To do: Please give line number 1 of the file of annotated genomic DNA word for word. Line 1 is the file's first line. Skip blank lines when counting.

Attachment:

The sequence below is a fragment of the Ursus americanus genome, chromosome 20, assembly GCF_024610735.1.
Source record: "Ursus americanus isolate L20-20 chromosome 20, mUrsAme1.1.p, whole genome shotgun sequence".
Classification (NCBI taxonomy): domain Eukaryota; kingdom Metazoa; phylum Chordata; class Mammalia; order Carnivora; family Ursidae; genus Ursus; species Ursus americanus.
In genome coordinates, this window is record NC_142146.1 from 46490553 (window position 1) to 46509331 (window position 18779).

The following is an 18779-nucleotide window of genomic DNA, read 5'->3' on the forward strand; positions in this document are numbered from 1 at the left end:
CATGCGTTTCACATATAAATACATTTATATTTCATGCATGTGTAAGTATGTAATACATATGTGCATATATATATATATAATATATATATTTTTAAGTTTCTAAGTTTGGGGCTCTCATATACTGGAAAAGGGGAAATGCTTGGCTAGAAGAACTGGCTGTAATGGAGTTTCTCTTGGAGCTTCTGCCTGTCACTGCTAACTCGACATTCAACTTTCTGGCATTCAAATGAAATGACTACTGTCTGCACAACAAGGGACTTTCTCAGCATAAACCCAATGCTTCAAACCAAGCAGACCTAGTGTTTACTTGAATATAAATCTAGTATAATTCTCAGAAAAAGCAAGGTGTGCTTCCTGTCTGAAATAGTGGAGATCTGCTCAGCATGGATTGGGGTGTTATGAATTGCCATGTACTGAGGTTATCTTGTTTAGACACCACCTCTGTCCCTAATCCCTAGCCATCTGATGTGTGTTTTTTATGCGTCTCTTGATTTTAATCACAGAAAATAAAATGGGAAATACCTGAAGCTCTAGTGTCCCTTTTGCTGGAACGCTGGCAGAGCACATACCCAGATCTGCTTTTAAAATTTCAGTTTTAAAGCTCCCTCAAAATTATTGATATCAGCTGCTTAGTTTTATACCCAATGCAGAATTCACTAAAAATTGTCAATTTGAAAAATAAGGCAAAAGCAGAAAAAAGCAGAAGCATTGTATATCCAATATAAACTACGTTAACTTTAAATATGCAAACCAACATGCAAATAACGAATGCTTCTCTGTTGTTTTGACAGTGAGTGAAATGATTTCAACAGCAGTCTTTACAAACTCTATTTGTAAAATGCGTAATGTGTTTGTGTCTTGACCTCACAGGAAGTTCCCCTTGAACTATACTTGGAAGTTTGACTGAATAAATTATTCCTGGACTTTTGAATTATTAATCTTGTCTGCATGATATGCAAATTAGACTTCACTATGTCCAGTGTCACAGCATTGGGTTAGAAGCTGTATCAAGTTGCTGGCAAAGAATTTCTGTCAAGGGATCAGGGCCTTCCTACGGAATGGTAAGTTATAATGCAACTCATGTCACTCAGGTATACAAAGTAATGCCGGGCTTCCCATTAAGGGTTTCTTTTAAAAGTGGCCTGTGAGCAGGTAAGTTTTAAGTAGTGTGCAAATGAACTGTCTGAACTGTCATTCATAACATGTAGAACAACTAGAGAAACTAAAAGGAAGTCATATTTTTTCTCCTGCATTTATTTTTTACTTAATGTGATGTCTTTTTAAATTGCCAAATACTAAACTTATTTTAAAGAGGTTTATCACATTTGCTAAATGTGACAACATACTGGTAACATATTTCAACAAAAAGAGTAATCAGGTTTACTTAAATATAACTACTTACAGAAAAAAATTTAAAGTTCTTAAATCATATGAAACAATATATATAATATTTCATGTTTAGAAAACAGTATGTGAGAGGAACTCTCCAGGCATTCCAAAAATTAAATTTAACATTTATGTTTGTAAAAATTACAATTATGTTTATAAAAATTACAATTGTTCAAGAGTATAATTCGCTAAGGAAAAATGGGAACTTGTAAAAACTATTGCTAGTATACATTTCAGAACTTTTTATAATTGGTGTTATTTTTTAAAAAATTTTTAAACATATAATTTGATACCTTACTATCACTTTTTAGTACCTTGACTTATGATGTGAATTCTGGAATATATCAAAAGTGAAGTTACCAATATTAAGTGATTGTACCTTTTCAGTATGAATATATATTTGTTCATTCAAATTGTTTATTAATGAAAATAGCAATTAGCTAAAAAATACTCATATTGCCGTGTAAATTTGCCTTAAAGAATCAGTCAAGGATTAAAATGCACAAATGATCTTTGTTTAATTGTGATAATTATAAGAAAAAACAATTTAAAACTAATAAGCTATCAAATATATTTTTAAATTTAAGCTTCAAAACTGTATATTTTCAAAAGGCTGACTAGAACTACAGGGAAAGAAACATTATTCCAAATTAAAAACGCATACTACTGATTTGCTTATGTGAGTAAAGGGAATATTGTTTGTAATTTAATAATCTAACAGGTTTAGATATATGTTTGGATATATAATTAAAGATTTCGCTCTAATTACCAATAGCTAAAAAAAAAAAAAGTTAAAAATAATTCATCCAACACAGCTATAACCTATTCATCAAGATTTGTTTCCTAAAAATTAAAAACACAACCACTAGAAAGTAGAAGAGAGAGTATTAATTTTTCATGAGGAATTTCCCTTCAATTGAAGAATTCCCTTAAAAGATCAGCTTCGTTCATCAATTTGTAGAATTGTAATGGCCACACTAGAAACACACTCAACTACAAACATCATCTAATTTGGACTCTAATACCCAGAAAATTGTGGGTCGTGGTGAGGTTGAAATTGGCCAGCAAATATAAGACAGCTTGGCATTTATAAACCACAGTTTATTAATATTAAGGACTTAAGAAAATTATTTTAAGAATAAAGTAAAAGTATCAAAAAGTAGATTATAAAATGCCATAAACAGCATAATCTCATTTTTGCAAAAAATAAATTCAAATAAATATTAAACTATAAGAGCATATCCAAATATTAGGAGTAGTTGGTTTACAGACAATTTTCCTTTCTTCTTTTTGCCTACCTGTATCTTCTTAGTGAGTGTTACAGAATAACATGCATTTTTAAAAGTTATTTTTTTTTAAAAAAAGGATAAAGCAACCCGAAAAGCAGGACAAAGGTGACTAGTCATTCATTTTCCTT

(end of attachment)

The sequence below is a fragment of the Ursus americanus genome, chromosome 20, assembly GCF_024610735.1.